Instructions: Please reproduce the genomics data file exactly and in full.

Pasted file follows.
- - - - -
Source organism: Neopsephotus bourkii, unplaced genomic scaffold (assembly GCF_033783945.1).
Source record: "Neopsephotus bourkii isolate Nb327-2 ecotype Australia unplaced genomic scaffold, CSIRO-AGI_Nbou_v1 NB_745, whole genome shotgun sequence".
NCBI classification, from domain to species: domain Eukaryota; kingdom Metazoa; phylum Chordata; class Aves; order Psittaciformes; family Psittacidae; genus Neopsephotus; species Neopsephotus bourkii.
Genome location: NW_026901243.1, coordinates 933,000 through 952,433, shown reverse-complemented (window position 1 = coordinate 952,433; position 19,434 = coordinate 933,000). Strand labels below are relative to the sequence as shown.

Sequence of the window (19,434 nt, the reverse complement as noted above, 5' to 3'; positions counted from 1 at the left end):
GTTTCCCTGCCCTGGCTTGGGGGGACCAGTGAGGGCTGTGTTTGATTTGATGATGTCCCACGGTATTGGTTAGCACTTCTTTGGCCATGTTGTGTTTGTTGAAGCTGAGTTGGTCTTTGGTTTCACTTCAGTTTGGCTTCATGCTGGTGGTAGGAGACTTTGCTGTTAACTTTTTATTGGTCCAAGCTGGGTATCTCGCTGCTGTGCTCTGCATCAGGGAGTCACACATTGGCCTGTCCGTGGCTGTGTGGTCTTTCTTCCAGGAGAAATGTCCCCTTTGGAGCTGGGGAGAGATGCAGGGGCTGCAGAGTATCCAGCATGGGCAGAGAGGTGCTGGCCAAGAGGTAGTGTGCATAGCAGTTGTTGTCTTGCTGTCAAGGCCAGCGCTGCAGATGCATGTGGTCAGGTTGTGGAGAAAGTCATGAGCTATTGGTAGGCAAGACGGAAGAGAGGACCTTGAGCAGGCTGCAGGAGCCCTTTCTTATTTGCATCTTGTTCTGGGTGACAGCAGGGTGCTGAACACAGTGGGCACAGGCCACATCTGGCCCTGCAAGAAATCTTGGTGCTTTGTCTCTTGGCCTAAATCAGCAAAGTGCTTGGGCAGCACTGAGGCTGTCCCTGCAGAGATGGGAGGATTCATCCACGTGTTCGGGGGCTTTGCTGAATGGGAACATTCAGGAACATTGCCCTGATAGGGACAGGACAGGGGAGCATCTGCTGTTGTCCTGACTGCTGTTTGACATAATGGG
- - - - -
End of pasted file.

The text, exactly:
Source organism: Neopsephotus bourkii, unplaced genomic scaffold (assembly GCF_033783945.1).
Source record: "Neopsephotus bourkii isolate Nb327-2 ecotype Australia unplaced genomic scaffold, CSIRO-AGI_Nbou_v1 NB_745, whole genome shotgun sequence".
NCBI classification, from domain to species: domain Eukaryota; kingdom Metazoa; phylum Chordata; class Aves; order Psittaciformes; family Psittacidae; genus Neopsephotus; species Neopsephotus bourkii.
Genome location: NW_026901243.1, coordinates 933,000 through 952,433, shown reverse-complemented (window position 1 = coordinate 952,433; position 19,434 = coordinate 933,000). Strand labels below are relative to the sequence as shown.

Sequence of the window (19,434 nt, the reverse complement as noted above, 5' to 3'; positions counted from 1 at the left end):
GTTTCCCTGCCCTGGCTTGGGGGGACCAGTGAGGGCTGTGTTTGATTTGATGATGTCCCACGGTATTGGTTAGCACTTCTTTGGCCATGTTGTGTTTGTTGAAGCTGAGTTGGTCTTTGGTTTCACTTCAGTTTGGCTTCATGCTGGTGGTAGGAGACTTTGCTGTTAACTTTTTATTGGTCCAAGCTGGGTATCTCGCTGCTGTGCTCTGCATCAGGGAGTCACACATTGGCCTGTCCGTGGCTGTGTGGTCTTTCTTCCAGGAGAAATGTCCCCTTTGGAGCTGGGGAGAGATGCAGGGGCTGCAGAGTATCCAGCATGGGCAGAGAGGTGCTGGCCAAGAGGTAGTGTGCATAGCAGTTGTTGTCTTGCTGTCAAGGCCAGCGCTGCAGATGCATGTGGTCAGGTTGTGGAGAAAGTCATGAGCTATTGGTAGGCAAGACGGAAGAGAGGACCTTGAGCAGGCTGCAGGAGCCCTTTCTTATTTGCATCTTGTTCTGGGTGACAGCAGGGTGCTGAACACAGTGGGCACAGGCCACATCTGGCCCTGCAAGAAATCTTGGTGCTTTGTCTCTTGGCCTAAATCAGCAAAGTGCTTGGGCAGCACTGAGGCTGTCCCTGCAGAGATGGGAGGATTCATCCACGTGTTCGGGGGCTTTGCTGAATGGGAACATTCAGGAACATTGCCCTGATAGGGACAGGACAGGGGAGCATCTGCTGTTGTCCTGACTGCTGTTTGACATAATGGG